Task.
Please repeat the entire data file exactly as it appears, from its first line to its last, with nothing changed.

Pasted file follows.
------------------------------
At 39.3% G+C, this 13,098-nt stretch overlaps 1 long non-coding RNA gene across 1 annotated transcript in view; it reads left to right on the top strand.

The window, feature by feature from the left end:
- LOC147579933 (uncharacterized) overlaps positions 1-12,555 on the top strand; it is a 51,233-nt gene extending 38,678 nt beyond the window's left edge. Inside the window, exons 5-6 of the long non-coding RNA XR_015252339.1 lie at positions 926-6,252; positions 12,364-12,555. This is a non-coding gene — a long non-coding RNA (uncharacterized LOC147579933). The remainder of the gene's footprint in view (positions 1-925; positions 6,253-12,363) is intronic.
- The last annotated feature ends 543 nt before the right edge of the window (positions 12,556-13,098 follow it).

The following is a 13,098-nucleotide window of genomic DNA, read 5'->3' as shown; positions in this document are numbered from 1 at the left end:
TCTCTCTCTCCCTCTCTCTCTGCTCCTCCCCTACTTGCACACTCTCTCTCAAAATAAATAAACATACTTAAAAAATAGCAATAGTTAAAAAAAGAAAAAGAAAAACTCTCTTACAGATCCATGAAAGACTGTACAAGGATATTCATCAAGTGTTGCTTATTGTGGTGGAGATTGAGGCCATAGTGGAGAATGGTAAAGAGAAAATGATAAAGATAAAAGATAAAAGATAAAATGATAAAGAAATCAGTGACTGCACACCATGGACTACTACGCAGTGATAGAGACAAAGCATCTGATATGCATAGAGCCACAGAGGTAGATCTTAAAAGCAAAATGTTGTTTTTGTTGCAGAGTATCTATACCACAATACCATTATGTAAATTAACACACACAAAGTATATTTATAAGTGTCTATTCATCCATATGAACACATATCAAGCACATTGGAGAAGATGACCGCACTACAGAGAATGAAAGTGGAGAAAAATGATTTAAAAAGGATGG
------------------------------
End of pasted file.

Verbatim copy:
At 39.3% G+C, this 13,098-nt stretch overlaps 1 long non-coding RNA gene across 1 annotated transcript in view; it reads left to right on the top strand.

The window, feature by feature from the left end:
- LOC147579933 (uncharacterized) overlaps positions 1-12,555 on the top strand; it is a 51,233-nt gene extending 38,678 nt beyond the window's left edge. Inside the window, exons 5-6 of the long non-coding RNA XR_015252339.1 lie at positions 926-6,252; positions 12,364-12,555. This is a non-coding gene — a long non-coding RNA (uncharacterized LOC147579933). The remainder of the gene's footprint in view (positions 1-925; positions 6,253-12,363) is intronic.
- The last annotated feature ends 543 nt before the right edge of the window (positions 12,556-13,098 follow it).

The following is a 13,098-nucleotide window of genomic DNA, read 5'->3' as shown; positions in this document are numbered from 1 at the left end:
TCTCTCTCTCCCTCTCTCTCTGCTCCTCCCCTACTTGCACACTCTCTCTCAAAATAAATAAACATACTTAAAAAATAGCAATAGTTAAAAAAAGAAAAAGAAAAACTCTCTTACAGATCCATGAAAGACTGTACAAGGATATTCATCAAGTGTTGCTTATTGTGGTGGAGATTGAGGCCATAGTGGAGAATGGTAAAGAGAAAATGATAAAGATAAAAGATAAAAGATAAAATGATAAAGAAATCAGTGACTGCACACCATGGACTACTACGCAGTGATAGAGACAAAGCATCTGATATGCATAGAGCCACAGAGGTAGATCTTAAAAGCAAAATGTTGTTTTTGTTGCAGAGTATCTATACCACAATACCATTATGTAAATTAACACACACAAAGTATATTTATAAGTGTCTATTCATCCATATGAACACATATCAAGCACATTGGAGAAGATGACCGCACTACAGAGAATGAAAGTGGAGAAAAATGATTTAAAAAGGATGG